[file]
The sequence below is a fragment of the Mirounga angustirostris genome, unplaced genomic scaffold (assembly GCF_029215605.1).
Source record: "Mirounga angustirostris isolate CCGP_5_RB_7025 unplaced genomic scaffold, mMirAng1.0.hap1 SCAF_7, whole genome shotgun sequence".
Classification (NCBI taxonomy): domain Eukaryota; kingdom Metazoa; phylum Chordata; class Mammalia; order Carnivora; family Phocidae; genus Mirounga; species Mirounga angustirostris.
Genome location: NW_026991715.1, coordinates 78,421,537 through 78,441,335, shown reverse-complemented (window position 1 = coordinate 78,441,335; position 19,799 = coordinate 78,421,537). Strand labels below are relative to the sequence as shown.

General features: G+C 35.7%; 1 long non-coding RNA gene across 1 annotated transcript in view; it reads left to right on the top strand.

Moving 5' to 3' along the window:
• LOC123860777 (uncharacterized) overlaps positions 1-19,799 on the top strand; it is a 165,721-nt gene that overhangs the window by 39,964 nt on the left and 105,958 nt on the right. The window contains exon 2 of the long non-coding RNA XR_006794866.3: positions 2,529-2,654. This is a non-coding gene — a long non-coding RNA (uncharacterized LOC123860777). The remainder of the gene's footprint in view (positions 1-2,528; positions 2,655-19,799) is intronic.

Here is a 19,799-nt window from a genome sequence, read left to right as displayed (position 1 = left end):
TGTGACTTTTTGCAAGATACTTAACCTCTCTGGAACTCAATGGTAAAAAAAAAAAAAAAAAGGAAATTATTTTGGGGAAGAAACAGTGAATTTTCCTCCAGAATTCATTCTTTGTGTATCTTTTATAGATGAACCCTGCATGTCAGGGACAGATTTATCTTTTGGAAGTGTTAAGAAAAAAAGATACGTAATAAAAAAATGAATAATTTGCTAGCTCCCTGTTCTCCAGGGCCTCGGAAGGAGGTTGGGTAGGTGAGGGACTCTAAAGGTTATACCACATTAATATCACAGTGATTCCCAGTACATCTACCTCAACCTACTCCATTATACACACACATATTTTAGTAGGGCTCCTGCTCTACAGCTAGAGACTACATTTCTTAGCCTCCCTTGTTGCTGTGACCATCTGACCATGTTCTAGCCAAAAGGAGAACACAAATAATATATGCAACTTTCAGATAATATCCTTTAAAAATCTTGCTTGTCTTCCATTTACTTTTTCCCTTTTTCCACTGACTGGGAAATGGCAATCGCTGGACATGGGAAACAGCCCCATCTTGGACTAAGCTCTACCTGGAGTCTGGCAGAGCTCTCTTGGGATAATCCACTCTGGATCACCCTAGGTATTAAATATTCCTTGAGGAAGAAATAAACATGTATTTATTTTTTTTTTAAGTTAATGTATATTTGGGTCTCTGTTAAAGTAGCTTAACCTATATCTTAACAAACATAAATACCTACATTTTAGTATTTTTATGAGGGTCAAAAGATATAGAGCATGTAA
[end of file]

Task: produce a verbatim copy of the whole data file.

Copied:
The sequence below is a fragment of the Mirounga angustirostris genome, unplaced genomic scaffold (assembly GCF_029215605.1).
Source record: "Mirounga angustirostris isolate CCGP_5_RB_7025 unplaced genomic scaffold, mMirAng1.0.hap1 SCAF_7, whole genome shotgun sequence".
Classification (NCBI taxonomy): domain Eukaryota; kingdom Metazoa; phylum Chordata; class Mammalia; order Carnivora; family Phocidae; genus Mirounga; species Mirounga angustirostris.
Genome location: NW_026991715.1, coordinates 78,421,537 through 78,441,335, shown reverse-complemented (window position 1 = coordinate 78,441,335; position 19,799 = coordinate 78,421,537). Strand labels below are relative to the sequence as shown.

General features: G+C 35.7%; 1 long non-coding RNA gene across 1 annotated transcript in view; it reads left to right on the top strand.

Moving 5' to 3' along the window:
• LOC123860777 (uncharacterized) overlaps positions 1-19,799 on the top strand; it is a 165,721-nt gene that overhangs the window by 39,964 nt on the left and 105,958 nt on the right. The window contains exon 2 of the long non-coding RNA XR_006794866.3: positions 2,529-2,654. This is a non-coding gene — a long non-coding RNA (uncharacterized LOC123860777). The remainder of the gene's footprint in view (positions 1-2,528; positions 2,655-19,799) is intronic.

Here is a 19,799-nt window from a genome sequence, read left to right as displayed (position 1 = left end):
TGTGACTTTTTGCAAGATACTTAACCTCTCTGGAACTCAATGGTAAAAAAAAAAAAAAAAAGGAAATTATTTTGGGGAAGAAACAGTGAATTTTCCTCCAGAATTCATTCTTTGTGTATCTTTTATAGATGAACCCTGCATGTCAGGGACAGATTTATCTTTTGGAAGTGTTAAGAAAAAAAGATACGTAATAAAAAAATGAATAATTTGCTAGCTCCCTGTTCTCCAGGGCCTCGGAAGGAGGTTGGGTAGGTGAGGGACTCTAAAGGTTATACCACATTAATATCACAGTGATTCCCAGTACATCTACCTCAACCTACTCCATTATACACACACATATTTTAGTAGGGCTCCTGCTCTACAGCTAGAGACTACATTTCTTAGCCTCCCTTGTTGCTGTGACCATCTGACCATGTTCTAGCCAAAAGGAGAACACAAATAATATATGCAACTTTCAGATAATATCCTTTAAAAATCTTGCTTGTCTTCCATTTACTTTTTCCCTTTTTCCACTGACTGGGAAATGGCAATCGCTGGACATGGGAAACAGCCCCATCTTGGACTAAGCTCTACCTGGAGTCTGGCAGAGCTCTCTTGGGATAATCCACTCTGGATCACCCTAGGTATTAAATATTCCTTGAGGAAGAAATAAACATGTATTTATTTTTTTTTTAAGTTAATGTATATTTGGGTCTCTGTTAAAGTAGCTTAACCTATATCTTAACAAACATAAATACCTACATTTTAGTATTTTTATGAGGGTCAAAAGATATAGAGCATGTAA